Monday, July 23, 2012

Spotted Sandpipers at Hammond Pond

I have not found great opportunity recently to get out birding recently. But fortunately I decided to make up for it this morning by spending half and hour at Hammond Pond.

Spotted Sandpiper
When I first stepped out of the car I couldn't help but feel a little disappointment at the lack of obvious avian activity at the pond. I couldn't see any herons or ducks, but I then started to scan the lily pads and was very excited to find a sandpiper with a tell-tale tail bobbing of a spotted sandpiper! In the past I have gotten the spotted and the solitary sandpipers confused as they generally have similar structure and coloring (at least when the spotted sandpiper is in its un-spotted winter molt), but no solitary has ever teetered like the spotted sandpiper. I was just reading about the spotted sandpiper and apparently they have a little gender role reversal with the females defending territory and the males raising the chicks.

A Wood Duck Family
With that sighting buoying my spirits, I headed towards the next overlook and heard a downy and a warbling vireo up in the trees. At the overlook two catbirds and a robin flushed from the brush while several noisy kingbirds flitted through the trees tops. Their electric song was quite thick as they chased each other around, making me think they must be a youngster and parents. I found another spotted sandpiper in quick order and noted a green heron in his silent vigil waiting for prey to pass while red-winged black birds moved around him searching the water lilies for food. Further towards the back of the pond a great blue heron took to wing with her heavy slow wing beats. Just as I was turning away, a family of wood ducks appeared as they were working their way towards open water. Mom moved along serenely while seven little ducklings sputtered around her obviously having much more trouble navigating the aquatic plants.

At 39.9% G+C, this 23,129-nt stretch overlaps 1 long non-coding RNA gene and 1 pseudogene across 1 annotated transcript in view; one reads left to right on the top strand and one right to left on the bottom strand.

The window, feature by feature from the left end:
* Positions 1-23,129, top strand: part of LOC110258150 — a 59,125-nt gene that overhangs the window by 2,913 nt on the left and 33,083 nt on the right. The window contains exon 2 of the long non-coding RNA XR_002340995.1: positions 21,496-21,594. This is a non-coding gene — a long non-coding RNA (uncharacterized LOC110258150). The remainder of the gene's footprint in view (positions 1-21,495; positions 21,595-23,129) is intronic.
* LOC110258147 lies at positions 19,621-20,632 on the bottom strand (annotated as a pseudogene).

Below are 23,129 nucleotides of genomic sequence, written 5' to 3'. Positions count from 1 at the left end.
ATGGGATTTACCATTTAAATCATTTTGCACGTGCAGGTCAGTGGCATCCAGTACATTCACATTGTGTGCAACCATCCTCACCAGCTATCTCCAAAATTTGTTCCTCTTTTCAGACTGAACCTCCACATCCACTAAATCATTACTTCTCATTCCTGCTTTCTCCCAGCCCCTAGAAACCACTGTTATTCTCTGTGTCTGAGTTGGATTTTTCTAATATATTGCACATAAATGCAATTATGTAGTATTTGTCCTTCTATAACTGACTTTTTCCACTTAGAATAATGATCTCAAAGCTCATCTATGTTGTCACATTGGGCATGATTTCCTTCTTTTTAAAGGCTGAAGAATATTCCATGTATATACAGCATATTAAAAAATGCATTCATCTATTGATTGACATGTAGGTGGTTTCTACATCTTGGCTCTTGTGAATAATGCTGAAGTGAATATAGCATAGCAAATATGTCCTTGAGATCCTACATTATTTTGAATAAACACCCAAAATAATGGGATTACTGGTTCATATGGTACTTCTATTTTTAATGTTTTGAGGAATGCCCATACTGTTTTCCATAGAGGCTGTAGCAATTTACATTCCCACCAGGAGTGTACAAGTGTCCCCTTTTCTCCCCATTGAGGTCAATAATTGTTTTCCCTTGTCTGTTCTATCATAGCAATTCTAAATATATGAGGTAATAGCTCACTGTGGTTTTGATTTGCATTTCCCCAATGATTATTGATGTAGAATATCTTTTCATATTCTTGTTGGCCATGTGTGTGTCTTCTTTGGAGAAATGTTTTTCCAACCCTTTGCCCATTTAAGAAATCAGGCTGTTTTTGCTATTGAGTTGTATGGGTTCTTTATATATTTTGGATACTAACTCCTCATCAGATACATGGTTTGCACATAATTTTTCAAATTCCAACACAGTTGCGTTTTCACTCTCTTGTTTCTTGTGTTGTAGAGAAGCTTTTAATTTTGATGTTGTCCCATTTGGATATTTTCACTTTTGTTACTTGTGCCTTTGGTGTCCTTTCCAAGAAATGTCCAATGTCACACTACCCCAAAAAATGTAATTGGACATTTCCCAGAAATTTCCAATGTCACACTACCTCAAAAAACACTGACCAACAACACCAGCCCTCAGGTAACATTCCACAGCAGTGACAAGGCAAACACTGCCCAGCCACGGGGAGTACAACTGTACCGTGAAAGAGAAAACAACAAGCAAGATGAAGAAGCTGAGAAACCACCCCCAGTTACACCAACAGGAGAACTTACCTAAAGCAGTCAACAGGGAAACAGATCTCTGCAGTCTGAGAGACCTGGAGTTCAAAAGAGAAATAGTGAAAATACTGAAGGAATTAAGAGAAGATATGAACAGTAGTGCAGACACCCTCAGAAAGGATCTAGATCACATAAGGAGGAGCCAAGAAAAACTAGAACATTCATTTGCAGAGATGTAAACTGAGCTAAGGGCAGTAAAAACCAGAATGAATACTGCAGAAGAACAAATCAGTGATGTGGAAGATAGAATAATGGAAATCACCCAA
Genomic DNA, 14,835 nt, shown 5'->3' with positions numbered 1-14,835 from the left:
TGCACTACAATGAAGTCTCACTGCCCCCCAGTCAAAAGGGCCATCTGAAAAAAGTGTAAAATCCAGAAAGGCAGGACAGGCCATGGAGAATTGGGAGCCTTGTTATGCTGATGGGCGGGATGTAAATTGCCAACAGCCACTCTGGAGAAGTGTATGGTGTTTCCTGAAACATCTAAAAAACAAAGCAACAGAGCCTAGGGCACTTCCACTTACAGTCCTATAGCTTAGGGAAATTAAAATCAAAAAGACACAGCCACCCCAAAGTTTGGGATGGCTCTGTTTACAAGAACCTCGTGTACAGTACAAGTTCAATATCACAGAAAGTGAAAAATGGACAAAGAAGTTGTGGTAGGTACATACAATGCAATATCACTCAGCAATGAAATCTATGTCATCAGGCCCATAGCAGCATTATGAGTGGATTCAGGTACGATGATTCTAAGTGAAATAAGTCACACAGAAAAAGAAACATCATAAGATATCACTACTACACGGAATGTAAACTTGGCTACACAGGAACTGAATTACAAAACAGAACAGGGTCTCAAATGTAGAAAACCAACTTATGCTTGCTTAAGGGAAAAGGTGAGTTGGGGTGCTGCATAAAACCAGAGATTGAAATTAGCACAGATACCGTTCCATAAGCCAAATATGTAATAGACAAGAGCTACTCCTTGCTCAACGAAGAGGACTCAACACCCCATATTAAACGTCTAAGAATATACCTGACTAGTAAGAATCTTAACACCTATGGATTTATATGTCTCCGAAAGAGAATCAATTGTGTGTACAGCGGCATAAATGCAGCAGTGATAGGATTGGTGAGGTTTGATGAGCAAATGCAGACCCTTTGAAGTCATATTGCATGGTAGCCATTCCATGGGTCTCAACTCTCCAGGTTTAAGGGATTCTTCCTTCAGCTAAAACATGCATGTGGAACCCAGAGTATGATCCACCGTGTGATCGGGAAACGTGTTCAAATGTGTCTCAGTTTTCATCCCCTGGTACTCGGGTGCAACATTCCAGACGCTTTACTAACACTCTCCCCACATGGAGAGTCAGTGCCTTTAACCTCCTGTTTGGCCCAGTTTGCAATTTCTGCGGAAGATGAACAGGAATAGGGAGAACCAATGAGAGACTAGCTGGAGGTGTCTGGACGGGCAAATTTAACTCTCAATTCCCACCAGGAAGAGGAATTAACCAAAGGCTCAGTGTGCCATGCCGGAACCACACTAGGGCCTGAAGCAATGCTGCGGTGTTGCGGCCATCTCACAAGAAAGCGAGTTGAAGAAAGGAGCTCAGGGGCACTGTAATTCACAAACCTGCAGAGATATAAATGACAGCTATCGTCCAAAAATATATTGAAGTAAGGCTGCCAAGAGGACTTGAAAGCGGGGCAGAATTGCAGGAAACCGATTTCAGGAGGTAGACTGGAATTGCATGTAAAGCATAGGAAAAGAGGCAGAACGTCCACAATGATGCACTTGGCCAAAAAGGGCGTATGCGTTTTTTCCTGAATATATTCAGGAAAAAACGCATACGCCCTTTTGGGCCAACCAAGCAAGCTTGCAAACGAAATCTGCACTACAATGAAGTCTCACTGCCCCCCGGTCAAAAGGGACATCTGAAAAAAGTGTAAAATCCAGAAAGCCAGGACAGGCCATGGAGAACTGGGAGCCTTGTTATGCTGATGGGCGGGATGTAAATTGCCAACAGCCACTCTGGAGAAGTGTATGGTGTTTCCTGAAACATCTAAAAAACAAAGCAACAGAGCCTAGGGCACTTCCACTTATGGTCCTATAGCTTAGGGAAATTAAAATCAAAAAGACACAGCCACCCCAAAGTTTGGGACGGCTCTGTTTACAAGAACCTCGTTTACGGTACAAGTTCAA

Hammond Pond

Just as I was reaching for the car door, I heard the high thin "see see see" of a cedar waxwing and a goldfinch calling from the lamp-post. While I may have only found 15 species (Canada geese, grackles, and house sparrows rounding out the count), I was quite contented with my morning.

Sunday, July 8, 2012

A Night-Heron at Boston Public Gardens

Black-crowned Night-Heron
  I was enjoying the cooler weather this afternoon while walking around Boston and the Public Gardens. Initially, a fenced off section of the shore drew in my attention. As it turns out the mute swans had made a nest of twigs and sticks on the banks, but in addition to a preening swan, many mallards were making use of the undisturbed location. I turned to go when a little movement on the island in the pond caught my attention. When I was finally able to get a good look it turned out to be a black-crowned night-heron! I was pleasantly surprised by this accidental find in the middle of the city. So far, I have only had luck finding them in Boston, with this being my third sighting. I know that Haynes and Suzette have seen black-crowned night-herons at the vernal pool in Nahanton (you can see Suzette's picture here) and eBird shows sightings at Hammond Pond, Chestnut Hill Reservoir, and Auburndale Park.  Before too long I'll have to run into a night heron in Newton between the Charles and all our ponds.